Bob: (Laughing like a loon) That’s it. Laughing! I’d be around a clown, maybe at a kid’s birthday party or at a circus, and I’d be like everyone else, laughing. Having a good time. That’s all.

Me: That’s all?

Bob: Yeah. That’s it.

Me: That’s it!

Bob: That’s what?

Me: That’s all we needed to go ahead and help you get rid of that old whatever-you-call-it was and, you know, be phobic free now.

Bob: That was easy.

Me: Compared to what? Ask me how much it’s going to cost.

Bob: How much?

Me: Not a little.

Bob: You’re weird!

All meaning is context dependent. There may be an example or two to disprove this assertion but I haven’t come across one yet.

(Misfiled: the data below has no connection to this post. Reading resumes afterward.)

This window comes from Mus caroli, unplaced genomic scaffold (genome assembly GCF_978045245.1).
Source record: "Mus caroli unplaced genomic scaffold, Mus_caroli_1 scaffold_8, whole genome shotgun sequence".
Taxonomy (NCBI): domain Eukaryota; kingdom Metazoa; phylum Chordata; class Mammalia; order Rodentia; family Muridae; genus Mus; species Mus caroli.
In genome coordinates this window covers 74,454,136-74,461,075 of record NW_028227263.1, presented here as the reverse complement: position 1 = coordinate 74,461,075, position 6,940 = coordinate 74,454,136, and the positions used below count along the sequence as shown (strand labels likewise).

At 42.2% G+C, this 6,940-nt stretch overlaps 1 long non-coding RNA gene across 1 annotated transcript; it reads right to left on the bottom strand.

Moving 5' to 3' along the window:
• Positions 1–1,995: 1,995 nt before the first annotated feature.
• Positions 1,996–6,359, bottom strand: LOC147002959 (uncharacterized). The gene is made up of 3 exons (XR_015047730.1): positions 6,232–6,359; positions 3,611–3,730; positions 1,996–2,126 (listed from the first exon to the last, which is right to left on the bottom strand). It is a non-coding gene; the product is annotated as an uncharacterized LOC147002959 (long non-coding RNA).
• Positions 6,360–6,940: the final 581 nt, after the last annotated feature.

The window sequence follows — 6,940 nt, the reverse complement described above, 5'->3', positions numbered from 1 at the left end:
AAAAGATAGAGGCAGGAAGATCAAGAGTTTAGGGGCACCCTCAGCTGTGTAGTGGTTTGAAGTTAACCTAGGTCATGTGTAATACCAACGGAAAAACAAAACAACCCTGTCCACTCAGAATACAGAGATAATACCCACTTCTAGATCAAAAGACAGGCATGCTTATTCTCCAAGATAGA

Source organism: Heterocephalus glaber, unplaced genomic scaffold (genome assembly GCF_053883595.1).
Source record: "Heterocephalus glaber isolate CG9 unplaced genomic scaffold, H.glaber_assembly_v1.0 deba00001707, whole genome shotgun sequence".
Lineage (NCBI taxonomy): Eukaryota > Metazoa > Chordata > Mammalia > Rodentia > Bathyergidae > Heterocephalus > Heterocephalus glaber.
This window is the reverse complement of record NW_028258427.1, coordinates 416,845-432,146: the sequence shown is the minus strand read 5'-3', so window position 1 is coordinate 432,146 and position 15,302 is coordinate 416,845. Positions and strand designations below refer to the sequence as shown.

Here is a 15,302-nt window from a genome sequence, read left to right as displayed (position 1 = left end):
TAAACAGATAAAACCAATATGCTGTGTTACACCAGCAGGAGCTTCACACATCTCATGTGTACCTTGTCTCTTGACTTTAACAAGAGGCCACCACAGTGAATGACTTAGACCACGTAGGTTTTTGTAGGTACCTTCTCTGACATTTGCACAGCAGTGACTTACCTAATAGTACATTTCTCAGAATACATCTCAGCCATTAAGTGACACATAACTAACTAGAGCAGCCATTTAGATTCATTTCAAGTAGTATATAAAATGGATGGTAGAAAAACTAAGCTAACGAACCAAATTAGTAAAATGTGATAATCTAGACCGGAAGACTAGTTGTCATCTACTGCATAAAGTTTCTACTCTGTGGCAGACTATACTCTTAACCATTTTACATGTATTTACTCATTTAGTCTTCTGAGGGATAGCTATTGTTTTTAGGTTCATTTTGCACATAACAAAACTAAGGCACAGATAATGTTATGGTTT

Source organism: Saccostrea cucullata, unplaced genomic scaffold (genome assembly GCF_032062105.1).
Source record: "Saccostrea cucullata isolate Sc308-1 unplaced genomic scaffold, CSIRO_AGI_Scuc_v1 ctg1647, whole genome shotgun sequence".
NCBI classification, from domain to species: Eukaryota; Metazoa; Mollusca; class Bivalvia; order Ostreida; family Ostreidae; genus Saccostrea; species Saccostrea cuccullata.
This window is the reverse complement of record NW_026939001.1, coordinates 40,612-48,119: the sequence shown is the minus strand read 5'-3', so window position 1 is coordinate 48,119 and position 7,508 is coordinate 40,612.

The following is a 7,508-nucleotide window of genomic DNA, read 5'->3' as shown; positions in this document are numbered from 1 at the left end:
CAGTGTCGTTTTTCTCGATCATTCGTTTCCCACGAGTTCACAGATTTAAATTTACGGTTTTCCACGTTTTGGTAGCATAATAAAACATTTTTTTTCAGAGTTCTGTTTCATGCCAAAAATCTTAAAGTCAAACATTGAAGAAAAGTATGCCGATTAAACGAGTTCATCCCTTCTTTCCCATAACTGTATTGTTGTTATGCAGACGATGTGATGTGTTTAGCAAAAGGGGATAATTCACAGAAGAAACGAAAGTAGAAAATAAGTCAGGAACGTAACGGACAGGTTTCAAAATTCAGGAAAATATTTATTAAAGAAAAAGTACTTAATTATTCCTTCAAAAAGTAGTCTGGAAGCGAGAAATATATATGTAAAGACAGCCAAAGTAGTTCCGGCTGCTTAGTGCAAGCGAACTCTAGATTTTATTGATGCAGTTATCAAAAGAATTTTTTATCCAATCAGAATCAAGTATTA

These meaningless things people say (by which I mean grammatically and not otherwise as they do convey meaning to those in the know) go unnoticed for the most part by most people. Changing context really sheds a new light on things sometimes, eh?

Let’s try it now, shall we? Now, imagine I’m in a restaurant and Bob’s the waiter…

Me: How are you?

Bob: Not too bad.

Me: What’s on your specials menu tonight, Bob? (Bob holds down a number of jobs while he’s not levitating.)

Bob: Not spaghetti!

Me: (Guffawing into my napkin) That’s funny, Bob. But really, what have you got?

Bob: Not calamari!

Me: Manager!

Originating (involuntarily) from the USA, I often feel glad that we don’t have guns available to the public here in Ireland the way the yanks do. And sometimes I don’t.